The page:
Each One Teach One: Chinese teachers go to juvenile detention center

Dorothy Edwards / Herald Xiaoye Yang, 23, of Hebei Province, China teaches Chinese to students at the Warren Regional Juvenile Detention Center in Bowling Green on Monday, Sept. 24. Yang teaches chinese through the WKU Confucius Institute.

Taylor Harrison

Students sat in rows of desks, books stacked around the room and a homework assignment was on the board. The students learning Chinese could have been in any classroom.

But this classroom is located inside a juvenile detention center.

The students at the Warren Regional Juvenile Detention Center are learning the language thanks to the Confucius Institute of WKU.

The institute has been sending two teachers to teach Chinese classes every other Monday for five sessions.

Becky Painter, a science teacher at the detention center, said this is an effort for cultural diversity.

“I try to bring in outside programming to enrich the lives of the kids here,” Painter said.

Painter said she contacted the institute because they came to the detention center twice last year to teach and she wanted them back.

She said the Chinese teachers from the institute, Xiaoye Yang and Chunliu Wang, are focusing on teaching the students about Chinese culture, such as calligraphy and Chinese holidays.

During Monday’s session, Yang and Wang taught the students about festivals in China and taught them how to write phrases in Chinese characters.

They spent the majority of the time telling the students about Mid-Autumn Day, an important Chinese festival that is coming up soon — this Sunday on the American calendar.

During this lunar festival, families eat mooncake — the holiday’s traditional food, which can contain red bean paste — and watch the full moon.“It’s a kind of custom on Mid-Autumn Day,” Wang said.

The teachers brought in samples of mooncake to taste. They played a song that is popular to listen to on Mid-Autumn Day as well.

Even though she’s teaching at the detention center, Yang said she doesn’t treat the students any differently.

“We just treat them as common students,” Yang said.

Wang said the first time they came to teach at the detention center, they were worried about what it would be like.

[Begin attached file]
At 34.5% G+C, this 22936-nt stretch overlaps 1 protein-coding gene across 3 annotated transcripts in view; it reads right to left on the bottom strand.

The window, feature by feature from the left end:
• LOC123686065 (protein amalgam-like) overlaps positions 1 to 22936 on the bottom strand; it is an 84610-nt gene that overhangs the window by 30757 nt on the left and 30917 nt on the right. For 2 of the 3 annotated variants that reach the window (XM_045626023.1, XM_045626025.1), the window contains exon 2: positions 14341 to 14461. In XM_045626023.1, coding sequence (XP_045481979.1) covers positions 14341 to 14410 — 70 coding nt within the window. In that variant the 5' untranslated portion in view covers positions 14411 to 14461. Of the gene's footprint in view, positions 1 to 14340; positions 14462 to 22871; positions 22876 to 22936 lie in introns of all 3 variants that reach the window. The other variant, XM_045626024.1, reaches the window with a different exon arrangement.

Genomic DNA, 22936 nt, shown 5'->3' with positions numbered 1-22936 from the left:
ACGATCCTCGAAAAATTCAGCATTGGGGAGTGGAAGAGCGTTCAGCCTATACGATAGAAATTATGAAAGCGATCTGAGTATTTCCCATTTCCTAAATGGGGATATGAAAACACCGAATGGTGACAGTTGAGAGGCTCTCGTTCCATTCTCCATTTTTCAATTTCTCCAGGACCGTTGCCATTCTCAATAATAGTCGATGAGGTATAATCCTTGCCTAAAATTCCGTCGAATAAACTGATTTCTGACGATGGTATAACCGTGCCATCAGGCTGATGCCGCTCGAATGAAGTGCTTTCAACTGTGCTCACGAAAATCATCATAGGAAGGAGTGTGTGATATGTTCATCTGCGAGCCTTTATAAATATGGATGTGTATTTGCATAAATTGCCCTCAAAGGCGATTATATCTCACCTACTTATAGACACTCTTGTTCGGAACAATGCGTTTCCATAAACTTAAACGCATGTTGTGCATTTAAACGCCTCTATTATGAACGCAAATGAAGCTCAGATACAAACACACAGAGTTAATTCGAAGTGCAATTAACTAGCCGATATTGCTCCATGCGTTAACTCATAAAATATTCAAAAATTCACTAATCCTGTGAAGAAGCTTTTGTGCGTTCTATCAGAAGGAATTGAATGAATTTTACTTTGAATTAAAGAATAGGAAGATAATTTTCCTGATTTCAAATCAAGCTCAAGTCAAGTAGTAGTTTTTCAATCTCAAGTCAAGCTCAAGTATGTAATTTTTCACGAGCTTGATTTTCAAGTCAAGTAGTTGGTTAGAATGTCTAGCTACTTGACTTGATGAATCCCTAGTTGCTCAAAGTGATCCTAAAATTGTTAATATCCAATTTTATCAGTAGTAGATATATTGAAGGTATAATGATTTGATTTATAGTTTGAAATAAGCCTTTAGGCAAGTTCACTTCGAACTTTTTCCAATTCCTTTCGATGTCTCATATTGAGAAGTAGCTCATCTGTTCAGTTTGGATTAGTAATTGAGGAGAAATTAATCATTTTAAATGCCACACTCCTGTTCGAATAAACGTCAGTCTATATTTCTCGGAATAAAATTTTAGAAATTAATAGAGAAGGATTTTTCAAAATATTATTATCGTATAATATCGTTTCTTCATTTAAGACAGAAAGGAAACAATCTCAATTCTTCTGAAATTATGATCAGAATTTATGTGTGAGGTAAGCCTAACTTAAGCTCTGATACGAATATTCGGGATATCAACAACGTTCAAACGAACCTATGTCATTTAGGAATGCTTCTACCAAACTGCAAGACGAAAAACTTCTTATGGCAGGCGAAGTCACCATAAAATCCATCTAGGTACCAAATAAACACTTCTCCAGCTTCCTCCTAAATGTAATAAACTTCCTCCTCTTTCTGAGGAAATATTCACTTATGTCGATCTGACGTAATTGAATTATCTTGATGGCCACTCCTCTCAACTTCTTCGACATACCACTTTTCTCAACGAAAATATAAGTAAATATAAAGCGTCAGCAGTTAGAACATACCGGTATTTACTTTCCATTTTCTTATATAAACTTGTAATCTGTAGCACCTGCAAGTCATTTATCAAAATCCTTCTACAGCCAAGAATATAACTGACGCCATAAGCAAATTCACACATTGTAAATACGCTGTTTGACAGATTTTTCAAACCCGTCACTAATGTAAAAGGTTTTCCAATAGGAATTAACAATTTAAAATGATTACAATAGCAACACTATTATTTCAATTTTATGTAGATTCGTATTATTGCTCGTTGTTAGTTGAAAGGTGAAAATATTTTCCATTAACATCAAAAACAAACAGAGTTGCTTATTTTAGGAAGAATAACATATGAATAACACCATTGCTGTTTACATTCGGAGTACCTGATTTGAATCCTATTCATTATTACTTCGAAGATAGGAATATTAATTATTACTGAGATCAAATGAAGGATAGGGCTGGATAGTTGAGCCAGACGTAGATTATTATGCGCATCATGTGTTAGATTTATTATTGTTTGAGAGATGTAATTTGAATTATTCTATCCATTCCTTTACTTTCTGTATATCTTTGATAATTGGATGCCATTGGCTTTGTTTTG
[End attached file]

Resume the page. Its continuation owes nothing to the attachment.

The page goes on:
“We haven’t been to a place like here before,” Wang said.

But she said the students are smart and kind, and she and Yang enjoy teaching at the detention center.

“It’s quite different from what we imagined before,” Wang said.

Painter said it’s important for her students to have their eyes opened to diversity and understand different cultures.

“They need to know how to interact with those different cultures and to understand that different’s okay,” Painter said. “They have a tendency to see everything in black and white, and this gives them shades of gray, to understand that because something’s different, doesn’t make it bad.”

Painter said learning to accept different cultures would help the students be more accepting of their time at the detention center.

“If they judge themselves automatically, they’re going to assume that society will think that they are bad because they’ve been here,” Painter said.

Painter said the detention center will continue this program for as long as the institute will work with them.

“Western has been very supportive of our programming,” Painter said.

Betty Yu, assistant director for educational outreach at the institute, said she wants her teachers out servicing the community rather than waiting to give tours at the museum.

Yu said she hopes this will spark the students’ interest in Chinese and she thinks it is a worthwhile program.

“I think we’re reaching out to a group of the population that is usually overlooked,” Yu said.